Ann Wright: A potpourri of spring gardening tips
Although it has been a very dry spring, it is hard not to enjoy the beauty of the season, warm sunny days and an abundance of wild flowers. Garden planning is in the works and here are some garden ideas to consider as spring leads to summer.
Recently, a friend gave me some mature crowns from her asparagus bed, and my garden plan includes starting some asparagus. From the family of Asparagaceae, asparagus is considered a perennial vegetable – the edible stalks are actually the shoots that will develop fern-like growth in the summer. Asparagus grows from rooted crowns or from seed, although harvesting is possible a year earlier if planted from roots. It takes patience to grow – it’s best not to harvest shoots the first year if starting with one-year old crowns. The second year, harvest lightly for two weeks, then let additional spears develop into foliage. If starting with transplants or seed, do not harvest for two years. Then follow directions for one year-old crowns.
Asparagus can be planted in spring or fall in well-prepared soil in an area with full sun. Work the soil a foot or more deep, incorporating compost or manure, allowing at least 4 to 6 feet between rows to accommodate the wide spread of the roots. Soil can be mixed with a commercial fertilizer, with ratios of NPK (nitrogen, phosphorus and potassium, respectively) of 5-10-10 or 5-10-5, using 15 to 20 pounds per 100 feet of planting area. Crowns can be placed in trenches or holes at least 6 inches deep, about 18 inches apart. The roots should be spread out as crowns are placed facing up. Cover the roots with soil, making sure the crown is not covered.
When the harvest is over, and the fernlike growth appears, a higher nitrogen amendment may be added. When the ferns turn brown in the fall, the plants can be cut back to allow a period of winter dormancy. In the spring, new shoots will appear, starting the cycle again. Well prepared soil and cared for asparagus can provide edible spears for up to 15 years.
The daffodils, tulips and anemone were lovely this year – some still have flowers, but with the warming weather, they are almost done. The question is, what to do with the planted bulbs once the blooms are complete? Remember that by the end of the bloom, the bulb has generally used up its nutrients. Some bulbs that have been forced to bloom in pots might bloom again if planted in the ground, but don’t try to transplant the bulbs until the foliage dies off. Ground-planted bulbs should remain in the soil with at least two sets of leaves in place in order for the plant to build up enough nutrients for the next year’s flowering. It is also essential for the leaves to have as much sunlight as possible, so best not to cut, tie up in knots, or bury the leaves of the flowering bulbs. Allowing the plant to naturally ripen will help ensure robust blooms next year.
Knowing that our rainy season is almost done – and that we are far below what we usually receive during the rainy season, we need to prepare for a drought year. Water is indeed a precious resource to protect. Much of the water consumption used in households is from landscape plants and turf grass. To manage water efficiently, start now to plan a water-efficient landscape. This may include introducing drought-tolerant or “water wise” plants into the landscape. It doesn’t mean that gardens have to look like a dry river bed with a sea of gravel and a couple of scrawny plants. Water efficient gardens can contain lots of lovely, flowering plants – as long as they have low water requirements. Likewise, plants can be placed with water use in mind – consider irrigation zones for plants with similar water requirements. To learn more about water efficient gardening, check out the Master Gardeners recorded workshop video on Water Wise Gardening – found on the website at http://ncmg.ucanr.org/ (look on the left menu under Workshop Recordings).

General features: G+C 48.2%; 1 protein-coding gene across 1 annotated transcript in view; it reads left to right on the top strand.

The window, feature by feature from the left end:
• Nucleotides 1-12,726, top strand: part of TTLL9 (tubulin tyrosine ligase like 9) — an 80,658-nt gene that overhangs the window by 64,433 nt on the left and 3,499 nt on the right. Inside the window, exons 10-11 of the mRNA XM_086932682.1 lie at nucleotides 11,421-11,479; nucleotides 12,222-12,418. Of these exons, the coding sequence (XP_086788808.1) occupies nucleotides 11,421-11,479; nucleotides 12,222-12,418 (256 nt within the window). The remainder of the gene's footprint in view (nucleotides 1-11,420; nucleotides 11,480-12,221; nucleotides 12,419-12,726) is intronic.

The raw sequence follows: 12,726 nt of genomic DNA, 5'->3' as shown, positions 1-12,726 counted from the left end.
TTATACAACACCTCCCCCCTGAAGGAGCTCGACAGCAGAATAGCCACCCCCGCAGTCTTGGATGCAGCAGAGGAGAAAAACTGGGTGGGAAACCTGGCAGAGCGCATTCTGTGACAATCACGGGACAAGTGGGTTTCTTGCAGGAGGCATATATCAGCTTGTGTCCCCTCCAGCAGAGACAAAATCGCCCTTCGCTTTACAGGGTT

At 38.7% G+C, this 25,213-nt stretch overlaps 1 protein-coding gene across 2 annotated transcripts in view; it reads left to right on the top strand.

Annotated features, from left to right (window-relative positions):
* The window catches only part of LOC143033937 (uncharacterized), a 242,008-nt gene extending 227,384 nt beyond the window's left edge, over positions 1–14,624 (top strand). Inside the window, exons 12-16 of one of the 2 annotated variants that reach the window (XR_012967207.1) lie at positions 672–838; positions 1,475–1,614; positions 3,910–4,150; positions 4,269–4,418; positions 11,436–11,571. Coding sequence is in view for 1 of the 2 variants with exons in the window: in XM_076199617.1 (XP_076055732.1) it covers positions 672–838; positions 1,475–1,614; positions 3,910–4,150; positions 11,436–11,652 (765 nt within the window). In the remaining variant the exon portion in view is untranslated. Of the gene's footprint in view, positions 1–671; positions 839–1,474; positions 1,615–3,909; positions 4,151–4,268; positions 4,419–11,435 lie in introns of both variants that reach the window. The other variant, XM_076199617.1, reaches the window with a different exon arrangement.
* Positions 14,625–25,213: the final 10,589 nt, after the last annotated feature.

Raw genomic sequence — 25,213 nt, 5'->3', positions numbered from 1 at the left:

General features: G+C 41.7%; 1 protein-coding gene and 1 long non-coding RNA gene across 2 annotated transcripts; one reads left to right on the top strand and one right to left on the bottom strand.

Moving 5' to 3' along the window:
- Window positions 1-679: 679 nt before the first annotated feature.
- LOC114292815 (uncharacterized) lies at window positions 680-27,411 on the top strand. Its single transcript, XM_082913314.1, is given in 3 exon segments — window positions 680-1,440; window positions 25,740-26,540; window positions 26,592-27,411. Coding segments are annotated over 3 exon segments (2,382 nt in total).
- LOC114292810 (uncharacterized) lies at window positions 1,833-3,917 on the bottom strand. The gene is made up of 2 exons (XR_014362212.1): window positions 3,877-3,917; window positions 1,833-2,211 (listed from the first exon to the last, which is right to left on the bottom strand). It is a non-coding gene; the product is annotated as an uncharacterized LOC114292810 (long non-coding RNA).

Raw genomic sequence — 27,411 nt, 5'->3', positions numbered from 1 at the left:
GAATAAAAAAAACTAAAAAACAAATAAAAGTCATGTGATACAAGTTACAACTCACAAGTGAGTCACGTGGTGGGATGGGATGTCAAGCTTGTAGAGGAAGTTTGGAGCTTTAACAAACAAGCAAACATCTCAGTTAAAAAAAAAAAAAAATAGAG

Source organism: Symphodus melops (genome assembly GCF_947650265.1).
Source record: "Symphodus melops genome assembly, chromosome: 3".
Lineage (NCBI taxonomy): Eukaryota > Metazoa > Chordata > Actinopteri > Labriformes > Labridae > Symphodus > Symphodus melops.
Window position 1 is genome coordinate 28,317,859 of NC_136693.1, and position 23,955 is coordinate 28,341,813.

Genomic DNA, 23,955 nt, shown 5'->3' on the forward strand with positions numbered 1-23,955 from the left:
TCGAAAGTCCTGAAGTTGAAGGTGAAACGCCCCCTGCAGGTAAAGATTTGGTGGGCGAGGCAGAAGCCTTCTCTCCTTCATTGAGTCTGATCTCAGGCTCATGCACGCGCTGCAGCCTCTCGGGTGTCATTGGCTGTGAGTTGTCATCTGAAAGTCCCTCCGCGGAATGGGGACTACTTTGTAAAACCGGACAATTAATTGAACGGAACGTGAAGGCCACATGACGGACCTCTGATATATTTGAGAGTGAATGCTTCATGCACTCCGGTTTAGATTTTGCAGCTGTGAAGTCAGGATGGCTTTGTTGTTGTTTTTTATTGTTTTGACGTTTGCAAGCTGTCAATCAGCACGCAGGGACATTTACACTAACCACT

Utilizing efficient irrigation systems will also help save water. Using proper irrigation practices can lead to a 30-80% reduction in water usage. For flowers and shallow-rooted shrubs, drip irrigation is efficient and reduces pest and disease problems caused by wet foliage.
Designing and building an efficient, properly irrigated horticultural space may be a daunting task for those new to gardening. Please join the Master Gardeners of Nevada County as we present the first of two free public workshops on irrigation systems. These one-hour workshops are designed to help home and property owners understand some of the steps involved in building an efficient irrigation system and discover improved new products. Join Part 1 today at 9 a.m. via zoom – details are on the website at http://ncmg.ucanr.org/. Part 1 focuses on the the irrigation plan, including determining your soil type and hydrozoning requirements; and concepts of water flow, water pressure, determining the length of hoses. Part 2 of the Functional Irrigation Systems workshops will be held at 9 a.m. on Saturday, April 24 via zoom. Part 2 of the workshop focuses on specific components needed in the irrigation system including every phase of establishing an irrigation system and information about products and tools used in the building of the physical system. Both workshops will be recorded for later viewing.
Ann Wright is a Nevada County Master Gardener.
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Since 1983, the UC Master Gardeners of Nevada County mission has been to extend research-based gardening and composting information to the public through various educational outreach methods. Fulfilling our mission this past year has been difficult,…